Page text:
Interviews, insight & analysis on digital media & marketing

The role of empathy in modern marketing

By Paige O’Neill, CMO, Sitecore

Everyone I talk to these days—industry analysts, fellow CMOs, customers, and partners—has empathy on their minds. On a personal level, it makes sense: we’re in the middle of a pandemic. But what about on a professional level? What role does empathy play in modern marketing?

Let’s start with the basics. The dictionary defines empathy as “identifying with the feelings, thoughts, or attitudes of another.” It’s about working to genuinely understand what someone else is going through, and then responding with compassion and a helping hand.

Is that something a company can do? Can a brand be empathetic?

My answer is an unequivocal “yes.” In fact, I would go even further and say that in order to move forward into the next realm of customer experience, your brand must be empathetic. You must work to truly understand your customers long before you try to market or sell to them. You need to focus on the customer experience and prove that maintaining a relationship with you is worthwhile.

Empathy is integral to the customer experience

The good news is that most companies were already moving in this direction long before the pandemic hit. For example, last year, IDC’s Digital Transformation Executive Sentiment Survey found that executives ranked the customer experience as the top business function that needed to be transformed. Indeed, IDC concluded that engagement between customer and company was a key reason companies planned to spend $1.4T on digital transformation in 2020.

The difference now is that all of the efforts around the customer experience have become underscored and hyper-charged. Companies are realizing that they absolutely must use all things digital to engage effectively with their customers. They also know that they have to learn whatever they can from those customer interactions and then use that information to enhance the experience even more. It’s that kind of learning and iteration that creates understanding. And over time, it’s that understanding that demonstrates empathy.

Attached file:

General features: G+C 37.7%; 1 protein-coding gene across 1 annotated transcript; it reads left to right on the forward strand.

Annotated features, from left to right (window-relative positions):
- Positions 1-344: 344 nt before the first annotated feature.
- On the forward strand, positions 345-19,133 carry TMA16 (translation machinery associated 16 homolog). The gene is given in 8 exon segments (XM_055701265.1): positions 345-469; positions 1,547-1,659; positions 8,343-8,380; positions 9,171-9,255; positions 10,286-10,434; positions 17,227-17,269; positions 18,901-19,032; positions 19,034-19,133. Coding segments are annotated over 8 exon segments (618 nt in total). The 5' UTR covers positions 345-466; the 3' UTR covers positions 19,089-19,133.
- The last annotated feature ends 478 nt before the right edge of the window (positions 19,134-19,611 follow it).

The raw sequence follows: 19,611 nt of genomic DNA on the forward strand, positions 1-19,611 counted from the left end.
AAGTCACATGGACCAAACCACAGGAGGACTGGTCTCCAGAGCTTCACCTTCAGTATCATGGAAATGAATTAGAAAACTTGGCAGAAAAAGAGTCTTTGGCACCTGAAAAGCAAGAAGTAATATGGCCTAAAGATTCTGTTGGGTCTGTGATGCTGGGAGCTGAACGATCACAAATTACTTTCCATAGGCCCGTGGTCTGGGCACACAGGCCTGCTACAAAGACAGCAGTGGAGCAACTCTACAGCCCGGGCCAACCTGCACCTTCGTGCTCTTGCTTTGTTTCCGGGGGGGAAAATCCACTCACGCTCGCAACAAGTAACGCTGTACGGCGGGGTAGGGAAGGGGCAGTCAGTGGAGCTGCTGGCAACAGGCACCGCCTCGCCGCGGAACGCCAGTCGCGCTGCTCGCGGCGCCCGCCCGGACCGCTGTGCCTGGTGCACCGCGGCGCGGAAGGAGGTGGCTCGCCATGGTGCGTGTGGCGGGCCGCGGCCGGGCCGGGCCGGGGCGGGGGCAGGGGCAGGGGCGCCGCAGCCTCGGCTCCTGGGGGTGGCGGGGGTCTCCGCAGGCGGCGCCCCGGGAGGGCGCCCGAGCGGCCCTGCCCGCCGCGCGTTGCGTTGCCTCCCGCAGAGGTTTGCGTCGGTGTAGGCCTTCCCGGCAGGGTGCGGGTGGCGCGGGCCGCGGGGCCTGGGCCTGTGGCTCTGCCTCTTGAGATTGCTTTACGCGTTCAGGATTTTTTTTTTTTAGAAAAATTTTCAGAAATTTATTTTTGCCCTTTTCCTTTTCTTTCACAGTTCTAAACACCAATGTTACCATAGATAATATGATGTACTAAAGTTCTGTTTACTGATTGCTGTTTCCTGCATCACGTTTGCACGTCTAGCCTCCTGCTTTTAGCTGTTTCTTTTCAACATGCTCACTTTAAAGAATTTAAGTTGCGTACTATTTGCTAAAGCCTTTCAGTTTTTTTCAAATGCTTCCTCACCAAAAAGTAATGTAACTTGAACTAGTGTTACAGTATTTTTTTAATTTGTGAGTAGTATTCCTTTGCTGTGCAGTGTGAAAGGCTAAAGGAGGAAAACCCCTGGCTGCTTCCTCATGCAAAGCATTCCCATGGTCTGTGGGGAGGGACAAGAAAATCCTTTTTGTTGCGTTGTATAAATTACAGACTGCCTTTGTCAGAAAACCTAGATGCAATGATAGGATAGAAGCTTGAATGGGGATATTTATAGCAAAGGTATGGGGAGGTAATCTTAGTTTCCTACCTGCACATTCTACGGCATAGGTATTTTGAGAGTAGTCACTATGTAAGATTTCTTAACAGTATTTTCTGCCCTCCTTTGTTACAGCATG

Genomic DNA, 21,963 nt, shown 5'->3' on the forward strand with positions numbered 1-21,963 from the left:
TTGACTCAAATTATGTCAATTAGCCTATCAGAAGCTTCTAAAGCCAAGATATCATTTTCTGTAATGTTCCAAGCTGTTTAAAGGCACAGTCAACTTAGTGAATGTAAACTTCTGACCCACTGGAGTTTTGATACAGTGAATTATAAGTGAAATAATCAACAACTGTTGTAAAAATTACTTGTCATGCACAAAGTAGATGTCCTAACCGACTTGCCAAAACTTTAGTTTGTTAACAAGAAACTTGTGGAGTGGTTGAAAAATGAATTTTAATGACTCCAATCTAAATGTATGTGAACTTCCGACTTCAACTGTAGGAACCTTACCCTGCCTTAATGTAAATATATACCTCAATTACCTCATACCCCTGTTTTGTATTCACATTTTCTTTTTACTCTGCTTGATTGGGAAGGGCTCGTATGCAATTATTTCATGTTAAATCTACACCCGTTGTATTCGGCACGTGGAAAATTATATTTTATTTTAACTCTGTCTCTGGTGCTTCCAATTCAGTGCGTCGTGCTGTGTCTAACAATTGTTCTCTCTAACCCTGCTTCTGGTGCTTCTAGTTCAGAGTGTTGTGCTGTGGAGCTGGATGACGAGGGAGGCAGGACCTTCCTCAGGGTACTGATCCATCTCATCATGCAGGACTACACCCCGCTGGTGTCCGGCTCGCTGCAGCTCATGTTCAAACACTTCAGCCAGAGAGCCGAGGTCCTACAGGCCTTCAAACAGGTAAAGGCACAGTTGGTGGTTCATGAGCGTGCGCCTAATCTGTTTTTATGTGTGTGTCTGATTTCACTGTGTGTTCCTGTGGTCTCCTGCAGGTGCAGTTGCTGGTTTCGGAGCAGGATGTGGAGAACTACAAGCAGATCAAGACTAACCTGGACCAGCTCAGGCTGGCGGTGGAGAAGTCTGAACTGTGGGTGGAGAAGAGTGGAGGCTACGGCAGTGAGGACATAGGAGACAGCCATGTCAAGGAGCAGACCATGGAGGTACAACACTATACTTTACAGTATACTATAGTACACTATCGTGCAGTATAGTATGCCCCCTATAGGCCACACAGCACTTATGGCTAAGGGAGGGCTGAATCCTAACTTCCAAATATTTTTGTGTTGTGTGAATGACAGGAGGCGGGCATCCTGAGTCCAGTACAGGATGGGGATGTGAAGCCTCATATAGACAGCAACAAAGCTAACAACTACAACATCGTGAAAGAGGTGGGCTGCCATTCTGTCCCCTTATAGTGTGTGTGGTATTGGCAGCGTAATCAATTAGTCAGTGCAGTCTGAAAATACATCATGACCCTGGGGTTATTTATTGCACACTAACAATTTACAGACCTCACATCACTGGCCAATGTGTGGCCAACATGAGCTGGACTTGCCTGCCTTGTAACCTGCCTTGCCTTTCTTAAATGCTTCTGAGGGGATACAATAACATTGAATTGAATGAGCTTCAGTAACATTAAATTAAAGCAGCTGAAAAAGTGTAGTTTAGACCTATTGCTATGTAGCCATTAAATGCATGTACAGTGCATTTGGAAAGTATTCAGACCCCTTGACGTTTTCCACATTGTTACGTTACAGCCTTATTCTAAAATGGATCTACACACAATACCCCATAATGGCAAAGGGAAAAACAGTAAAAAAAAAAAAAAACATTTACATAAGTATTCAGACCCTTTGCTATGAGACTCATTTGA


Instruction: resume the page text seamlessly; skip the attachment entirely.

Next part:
Making the customer experience personal

As an example of how it’s done, take a look at Macmillan Cancer Support, a charity that provides physical, financial, and emotional support to people impacted by cancer in the UK. Macmillan’s mission is to offer support across a broad range of people, including those who are newly diagnosed, those who are going through treatment, survivors, caretakers, health and social care professionals. Clearly, getting the right content to the right person at the right time is crucial.

This spring, Macmillan was already well into a three-year digital transformation. So, when the pandemic struck, the organization was able to use our technology to quickly create a new Coronavirus hub. This hub offers users online support and guidance, as well as personalized guide modules that provide curated and more tailored Coronavirus and cancer information. That’s how to connect in an empathetic way. And Macmillan says user engagement levels are up, based on click-through and bounce rates, as well as user feedback.

Another Sitecore customer, Johns Hopkins Medicine, was also able to show empathy at scale and immediately respond to the pandemic by providing accurate coronavirus information in a rapidly changing environment. They used content to power a COVID-19 self-checker, built infographics to inform, and ultimately grew visits to coronavirus content by more than 38 million in just seven months.

Put empathy at the center of your marketing strategy

With organizations related to health care, there’s an expectation of empathy. But are other B2C and B2B brands going to follow suit—and will they sustain the empathy movement even after the pandemic is over?

I suspect they will. Not only are companies recognizing that they need to stand for a higher purpose than just selling, but today’s consumers have grown savvier and more skeptical than ever before. Expectations everywhere are evolving at a rapid rate, and no one seems to have the patience for false promises. Remember, empathy isn’t something that can be created or faked. If you want to succeed in today’s marketplace, you need to show genuine understanding and compassion—long term and at scale.

Empathy is now at the center of modern marketing. Your customers expect you be there for them, knowing what they need and when they need it. It’s a straightforward premise, although that doesn’t mean it will necessarily be easy. Empathy at scale requires vision, commitment, and content. But the brands that are making it happen know that it works. They’re elevating brand awareness, increasing customer loyalty, and ultimately, boosting the bottom line.

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